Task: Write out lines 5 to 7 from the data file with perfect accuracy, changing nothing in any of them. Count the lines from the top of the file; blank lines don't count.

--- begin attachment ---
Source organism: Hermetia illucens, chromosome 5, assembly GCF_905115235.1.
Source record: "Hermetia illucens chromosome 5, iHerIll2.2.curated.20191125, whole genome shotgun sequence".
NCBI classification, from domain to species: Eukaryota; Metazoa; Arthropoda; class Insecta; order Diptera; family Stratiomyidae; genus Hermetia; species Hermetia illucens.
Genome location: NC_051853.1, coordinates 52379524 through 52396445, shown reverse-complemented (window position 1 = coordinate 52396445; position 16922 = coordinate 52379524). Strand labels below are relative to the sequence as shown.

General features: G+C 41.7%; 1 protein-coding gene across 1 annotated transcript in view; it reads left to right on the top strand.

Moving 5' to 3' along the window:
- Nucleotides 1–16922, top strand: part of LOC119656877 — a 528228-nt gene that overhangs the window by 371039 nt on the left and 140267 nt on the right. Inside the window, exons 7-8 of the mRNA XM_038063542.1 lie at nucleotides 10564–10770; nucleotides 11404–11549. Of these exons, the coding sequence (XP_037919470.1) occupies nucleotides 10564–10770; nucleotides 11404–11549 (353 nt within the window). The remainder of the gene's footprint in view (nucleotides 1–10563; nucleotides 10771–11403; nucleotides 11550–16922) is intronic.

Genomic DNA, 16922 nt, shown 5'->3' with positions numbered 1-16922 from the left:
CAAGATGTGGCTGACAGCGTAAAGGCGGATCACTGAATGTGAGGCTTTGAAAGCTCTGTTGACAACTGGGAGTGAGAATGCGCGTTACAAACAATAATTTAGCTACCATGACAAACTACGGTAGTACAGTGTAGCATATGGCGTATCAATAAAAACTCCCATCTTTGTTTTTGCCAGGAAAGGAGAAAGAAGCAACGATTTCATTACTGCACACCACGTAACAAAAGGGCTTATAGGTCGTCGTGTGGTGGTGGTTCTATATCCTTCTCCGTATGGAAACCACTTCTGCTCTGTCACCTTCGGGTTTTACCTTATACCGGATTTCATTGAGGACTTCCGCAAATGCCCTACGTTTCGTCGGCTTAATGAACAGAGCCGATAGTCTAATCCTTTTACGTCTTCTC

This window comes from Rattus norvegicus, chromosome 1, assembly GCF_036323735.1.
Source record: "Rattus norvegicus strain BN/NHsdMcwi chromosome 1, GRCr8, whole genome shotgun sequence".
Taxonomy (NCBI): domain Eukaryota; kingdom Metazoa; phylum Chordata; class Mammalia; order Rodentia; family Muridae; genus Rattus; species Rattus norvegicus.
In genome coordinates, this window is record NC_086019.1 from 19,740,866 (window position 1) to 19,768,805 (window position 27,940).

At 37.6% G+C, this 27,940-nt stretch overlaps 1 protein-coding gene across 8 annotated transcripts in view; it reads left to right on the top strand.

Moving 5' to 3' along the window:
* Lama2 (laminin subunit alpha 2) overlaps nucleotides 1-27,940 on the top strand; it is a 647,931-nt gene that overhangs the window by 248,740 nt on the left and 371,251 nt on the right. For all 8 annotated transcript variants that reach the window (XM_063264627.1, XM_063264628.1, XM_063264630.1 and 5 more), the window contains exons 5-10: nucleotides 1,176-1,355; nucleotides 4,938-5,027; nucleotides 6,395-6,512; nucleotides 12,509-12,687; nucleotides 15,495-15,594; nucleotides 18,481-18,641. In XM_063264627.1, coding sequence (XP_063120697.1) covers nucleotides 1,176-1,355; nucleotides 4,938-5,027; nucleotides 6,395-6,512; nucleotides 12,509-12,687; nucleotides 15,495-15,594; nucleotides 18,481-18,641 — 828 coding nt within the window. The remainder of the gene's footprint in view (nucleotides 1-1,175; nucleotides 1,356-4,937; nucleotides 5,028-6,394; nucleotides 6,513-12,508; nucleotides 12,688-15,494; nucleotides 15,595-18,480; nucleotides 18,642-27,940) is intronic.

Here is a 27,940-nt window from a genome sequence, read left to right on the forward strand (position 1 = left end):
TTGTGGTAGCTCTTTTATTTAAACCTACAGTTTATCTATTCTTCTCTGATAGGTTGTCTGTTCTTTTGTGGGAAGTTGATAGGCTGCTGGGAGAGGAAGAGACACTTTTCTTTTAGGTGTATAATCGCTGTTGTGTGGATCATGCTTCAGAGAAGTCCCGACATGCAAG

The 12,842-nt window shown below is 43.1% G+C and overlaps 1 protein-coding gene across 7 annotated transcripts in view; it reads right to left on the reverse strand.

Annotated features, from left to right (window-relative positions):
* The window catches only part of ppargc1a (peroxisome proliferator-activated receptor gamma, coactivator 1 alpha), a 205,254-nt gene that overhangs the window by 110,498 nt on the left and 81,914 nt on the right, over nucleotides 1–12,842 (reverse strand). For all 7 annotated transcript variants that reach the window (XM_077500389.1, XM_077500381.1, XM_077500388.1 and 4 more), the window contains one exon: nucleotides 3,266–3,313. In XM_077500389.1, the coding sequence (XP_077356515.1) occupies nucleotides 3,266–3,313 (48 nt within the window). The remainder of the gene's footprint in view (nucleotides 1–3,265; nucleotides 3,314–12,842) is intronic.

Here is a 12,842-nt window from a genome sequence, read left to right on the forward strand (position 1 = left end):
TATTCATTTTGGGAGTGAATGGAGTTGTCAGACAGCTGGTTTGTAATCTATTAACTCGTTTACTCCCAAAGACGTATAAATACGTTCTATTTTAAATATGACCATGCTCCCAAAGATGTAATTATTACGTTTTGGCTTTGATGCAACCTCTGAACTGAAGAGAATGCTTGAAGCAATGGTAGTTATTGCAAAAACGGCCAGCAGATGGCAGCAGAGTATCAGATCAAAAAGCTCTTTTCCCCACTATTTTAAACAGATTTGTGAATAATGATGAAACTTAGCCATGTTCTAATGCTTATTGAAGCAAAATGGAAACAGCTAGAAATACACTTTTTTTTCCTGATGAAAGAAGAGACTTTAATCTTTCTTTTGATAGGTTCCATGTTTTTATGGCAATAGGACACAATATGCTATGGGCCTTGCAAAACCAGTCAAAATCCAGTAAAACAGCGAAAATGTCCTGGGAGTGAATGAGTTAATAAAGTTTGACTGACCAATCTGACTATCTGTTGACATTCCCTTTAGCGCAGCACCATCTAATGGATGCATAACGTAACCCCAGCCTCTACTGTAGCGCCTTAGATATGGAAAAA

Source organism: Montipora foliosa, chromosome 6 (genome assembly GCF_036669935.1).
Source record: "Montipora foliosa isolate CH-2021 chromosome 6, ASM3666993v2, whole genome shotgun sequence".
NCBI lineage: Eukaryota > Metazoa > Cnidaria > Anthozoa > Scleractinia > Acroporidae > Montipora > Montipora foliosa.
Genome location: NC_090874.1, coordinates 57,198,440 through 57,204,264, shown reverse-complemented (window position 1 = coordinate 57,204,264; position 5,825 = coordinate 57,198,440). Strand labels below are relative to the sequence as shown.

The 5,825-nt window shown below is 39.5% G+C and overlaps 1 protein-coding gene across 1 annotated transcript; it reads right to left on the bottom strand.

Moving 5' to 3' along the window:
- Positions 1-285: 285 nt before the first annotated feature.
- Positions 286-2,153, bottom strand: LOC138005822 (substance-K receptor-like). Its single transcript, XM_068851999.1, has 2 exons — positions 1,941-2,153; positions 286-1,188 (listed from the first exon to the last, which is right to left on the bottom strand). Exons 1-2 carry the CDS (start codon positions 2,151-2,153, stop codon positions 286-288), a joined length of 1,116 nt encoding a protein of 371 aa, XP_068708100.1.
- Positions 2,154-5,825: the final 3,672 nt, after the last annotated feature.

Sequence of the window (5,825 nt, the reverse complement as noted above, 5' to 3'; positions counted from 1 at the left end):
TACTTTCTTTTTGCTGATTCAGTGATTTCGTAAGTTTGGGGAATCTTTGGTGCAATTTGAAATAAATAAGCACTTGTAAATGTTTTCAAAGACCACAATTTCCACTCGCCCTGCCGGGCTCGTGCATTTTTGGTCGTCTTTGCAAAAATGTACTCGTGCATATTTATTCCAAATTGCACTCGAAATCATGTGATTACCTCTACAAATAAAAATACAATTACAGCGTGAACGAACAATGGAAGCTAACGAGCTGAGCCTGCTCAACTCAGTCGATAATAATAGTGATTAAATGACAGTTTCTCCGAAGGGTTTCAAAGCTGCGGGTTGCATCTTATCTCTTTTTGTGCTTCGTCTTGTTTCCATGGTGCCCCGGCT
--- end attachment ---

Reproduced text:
General features: G+C 41.7%; 1 protein-coding gene across 1 annotated transcript in view; it reads left to right on the top strand.

Moving 5' to 3' along the window:
- Nucleotides 1–16922, top strand: part of LOC119656877 — a 528228-nt gene that overhangs the window by 371039 nt on the left and 140267 nt on the right. Inside the window, exons 7-8 of the mRNA XM_038063542.1 lie at nucleotides 10564–10770; nucleotides 11404–11549. Of these exons, the coding sequence (XP_037919470.1) occupies nucleotides 10564–10770; nucleotides 11404–11549 (353 nt within the window). The remainder of the gene's footprint in view (nucleotides 1–10563; nucleotides 10771–11403; nucleotides 11550–16922) is intronic.